To be honest, when I began my first small business, I was also intimidated by the idea of a marketing plan. I ended up convincing myself that a marketing plan was something only big businesses needed. Obviously, I was wrong.
Creating products and crafting services is the easy part. The real challenge that small business owners face is selling those offerings in a profitable way so they consistently attract online customers.
So what does having a marketing plan really mean? First, it means having a big-picture marketing strategy which includes:
- Identifying and understanding your ideal audience — knowing their problems, desires, and reasons for choosing your product or service
- Building a consistent brand identity that reflects your business values, personality, and visual style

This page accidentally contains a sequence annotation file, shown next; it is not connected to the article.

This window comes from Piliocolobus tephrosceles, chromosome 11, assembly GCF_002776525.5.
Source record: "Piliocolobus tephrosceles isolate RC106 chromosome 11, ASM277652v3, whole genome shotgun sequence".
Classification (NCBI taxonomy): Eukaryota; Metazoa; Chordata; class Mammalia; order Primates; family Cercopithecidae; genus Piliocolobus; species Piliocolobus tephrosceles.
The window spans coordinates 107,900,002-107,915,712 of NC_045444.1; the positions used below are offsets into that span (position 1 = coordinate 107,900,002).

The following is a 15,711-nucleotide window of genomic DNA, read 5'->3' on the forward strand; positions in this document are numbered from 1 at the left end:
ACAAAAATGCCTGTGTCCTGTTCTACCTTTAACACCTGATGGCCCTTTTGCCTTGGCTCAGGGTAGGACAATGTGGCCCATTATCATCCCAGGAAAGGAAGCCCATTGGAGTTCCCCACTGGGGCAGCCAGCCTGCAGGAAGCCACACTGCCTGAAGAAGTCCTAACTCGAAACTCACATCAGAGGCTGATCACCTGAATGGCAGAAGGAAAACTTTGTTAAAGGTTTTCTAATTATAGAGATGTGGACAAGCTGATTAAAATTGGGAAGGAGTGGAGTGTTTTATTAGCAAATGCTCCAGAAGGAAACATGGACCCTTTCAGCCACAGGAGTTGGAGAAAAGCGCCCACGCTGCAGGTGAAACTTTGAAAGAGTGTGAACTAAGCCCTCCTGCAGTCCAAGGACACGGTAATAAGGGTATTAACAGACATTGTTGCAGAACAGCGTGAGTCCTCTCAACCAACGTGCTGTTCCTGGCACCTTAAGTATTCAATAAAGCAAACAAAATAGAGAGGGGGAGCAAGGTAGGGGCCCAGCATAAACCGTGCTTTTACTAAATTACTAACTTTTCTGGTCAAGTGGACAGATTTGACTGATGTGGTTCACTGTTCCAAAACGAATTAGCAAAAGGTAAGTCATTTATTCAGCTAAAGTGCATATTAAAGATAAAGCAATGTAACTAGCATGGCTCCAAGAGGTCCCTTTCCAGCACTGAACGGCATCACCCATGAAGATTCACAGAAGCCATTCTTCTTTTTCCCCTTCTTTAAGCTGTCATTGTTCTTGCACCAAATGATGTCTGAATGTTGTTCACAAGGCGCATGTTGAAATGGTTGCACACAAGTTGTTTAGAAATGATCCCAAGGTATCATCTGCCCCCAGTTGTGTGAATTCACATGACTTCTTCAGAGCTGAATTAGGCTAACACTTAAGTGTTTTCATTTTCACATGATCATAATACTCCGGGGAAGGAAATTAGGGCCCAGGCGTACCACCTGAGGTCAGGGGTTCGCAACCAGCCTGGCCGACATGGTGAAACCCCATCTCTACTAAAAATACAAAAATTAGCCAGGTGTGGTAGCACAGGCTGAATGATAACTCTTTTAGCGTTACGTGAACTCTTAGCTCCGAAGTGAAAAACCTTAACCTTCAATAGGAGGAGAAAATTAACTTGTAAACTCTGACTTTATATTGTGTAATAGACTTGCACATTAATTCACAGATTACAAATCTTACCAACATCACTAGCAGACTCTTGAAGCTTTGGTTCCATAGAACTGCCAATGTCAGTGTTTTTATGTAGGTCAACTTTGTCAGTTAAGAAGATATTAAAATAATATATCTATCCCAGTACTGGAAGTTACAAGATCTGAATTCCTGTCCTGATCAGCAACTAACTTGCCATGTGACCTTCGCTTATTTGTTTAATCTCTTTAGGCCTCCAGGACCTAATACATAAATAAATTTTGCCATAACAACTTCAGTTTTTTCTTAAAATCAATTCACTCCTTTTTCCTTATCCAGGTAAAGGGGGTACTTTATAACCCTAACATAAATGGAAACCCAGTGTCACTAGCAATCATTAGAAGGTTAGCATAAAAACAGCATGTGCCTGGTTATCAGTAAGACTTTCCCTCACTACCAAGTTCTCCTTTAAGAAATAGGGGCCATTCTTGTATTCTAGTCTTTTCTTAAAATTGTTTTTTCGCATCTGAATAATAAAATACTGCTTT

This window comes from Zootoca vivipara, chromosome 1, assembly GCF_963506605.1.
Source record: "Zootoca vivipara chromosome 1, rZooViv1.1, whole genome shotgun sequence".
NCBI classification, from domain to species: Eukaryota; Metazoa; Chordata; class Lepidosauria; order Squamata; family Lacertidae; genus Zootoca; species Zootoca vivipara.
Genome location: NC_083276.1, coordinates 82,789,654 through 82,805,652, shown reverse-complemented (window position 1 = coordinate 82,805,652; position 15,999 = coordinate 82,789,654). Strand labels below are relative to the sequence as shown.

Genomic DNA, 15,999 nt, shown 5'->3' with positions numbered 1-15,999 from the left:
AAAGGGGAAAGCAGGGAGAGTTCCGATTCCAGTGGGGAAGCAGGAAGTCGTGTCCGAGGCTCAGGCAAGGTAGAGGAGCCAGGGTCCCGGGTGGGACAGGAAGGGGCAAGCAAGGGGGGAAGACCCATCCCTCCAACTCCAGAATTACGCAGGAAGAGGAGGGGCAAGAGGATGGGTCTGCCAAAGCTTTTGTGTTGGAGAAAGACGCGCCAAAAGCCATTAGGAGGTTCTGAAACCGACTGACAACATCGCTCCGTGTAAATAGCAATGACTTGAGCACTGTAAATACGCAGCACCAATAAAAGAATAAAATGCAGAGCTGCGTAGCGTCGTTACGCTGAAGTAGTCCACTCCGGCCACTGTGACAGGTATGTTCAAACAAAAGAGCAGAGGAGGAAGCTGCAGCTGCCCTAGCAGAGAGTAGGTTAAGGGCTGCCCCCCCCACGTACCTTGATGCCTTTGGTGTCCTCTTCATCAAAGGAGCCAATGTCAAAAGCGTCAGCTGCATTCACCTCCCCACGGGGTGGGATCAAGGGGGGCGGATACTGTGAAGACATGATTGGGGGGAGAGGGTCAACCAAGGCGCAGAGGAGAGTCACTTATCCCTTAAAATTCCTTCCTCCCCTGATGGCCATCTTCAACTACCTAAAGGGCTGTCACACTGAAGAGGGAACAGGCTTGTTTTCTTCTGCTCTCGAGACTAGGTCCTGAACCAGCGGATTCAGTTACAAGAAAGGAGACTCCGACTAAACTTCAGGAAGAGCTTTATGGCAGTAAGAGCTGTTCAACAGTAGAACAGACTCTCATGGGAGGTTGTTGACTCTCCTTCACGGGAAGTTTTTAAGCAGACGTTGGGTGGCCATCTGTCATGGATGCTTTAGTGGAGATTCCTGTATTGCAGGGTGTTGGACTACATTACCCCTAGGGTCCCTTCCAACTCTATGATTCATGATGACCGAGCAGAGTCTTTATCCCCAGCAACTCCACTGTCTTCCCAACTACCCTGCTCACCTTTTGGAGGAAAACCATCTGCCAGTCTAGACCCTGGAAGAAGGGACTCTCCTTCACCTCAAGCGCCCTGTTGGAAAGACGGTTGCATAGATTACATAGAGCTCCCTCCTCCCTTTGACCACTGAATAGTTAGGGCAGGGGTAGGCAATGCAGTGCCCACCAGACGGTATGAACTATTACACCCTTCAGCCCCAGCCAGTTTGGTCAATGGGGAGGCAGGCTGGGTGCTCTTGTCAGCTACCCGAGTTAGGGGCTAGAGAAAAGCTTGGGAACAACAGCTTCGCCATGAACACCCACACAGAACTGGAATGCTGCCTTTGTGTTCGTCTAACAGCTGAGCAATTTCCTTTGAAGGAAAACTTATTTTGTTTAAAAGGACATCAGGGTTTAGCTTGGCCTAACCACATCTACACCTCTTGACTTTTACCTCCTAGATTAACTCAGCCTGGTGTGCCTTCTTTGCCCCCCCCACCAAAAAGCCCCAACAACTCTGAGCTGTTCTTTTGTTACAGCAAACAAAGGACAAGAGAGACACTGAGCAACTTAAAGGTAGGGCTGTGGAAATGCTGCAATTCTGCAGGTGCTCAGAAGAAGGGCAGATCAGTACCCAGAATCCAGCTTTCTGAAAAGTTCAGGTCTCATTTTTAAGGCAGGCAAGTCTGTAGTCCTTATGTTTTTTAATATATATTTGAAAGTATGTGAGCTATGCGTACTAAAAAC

- Defining topics you’ll create content around to draw in your ideal audience
- Planning out incentives and promotions that line up with different seasons and months throughout the year to guide your marketing efforts
- Analyzing your competitors and differentiating yourself to show up in a way that sets you apart
- Selecting your primary social media platform to focus on for brand awareness and audience growth, with a plan to later delegate or outsource some tasks
- Identifying secondary platforms for repurposing your content effectively
All of this lays the foundation of your marketing strategy. Then comes the tactics — the nitty-gritty details. This includes decisions like how you’ll build trust through Instagram stories, which accounts you want to build relationships with, the frequency of your reels posts, the stories that align with your business, even down the hashtags you’ll use, and so on.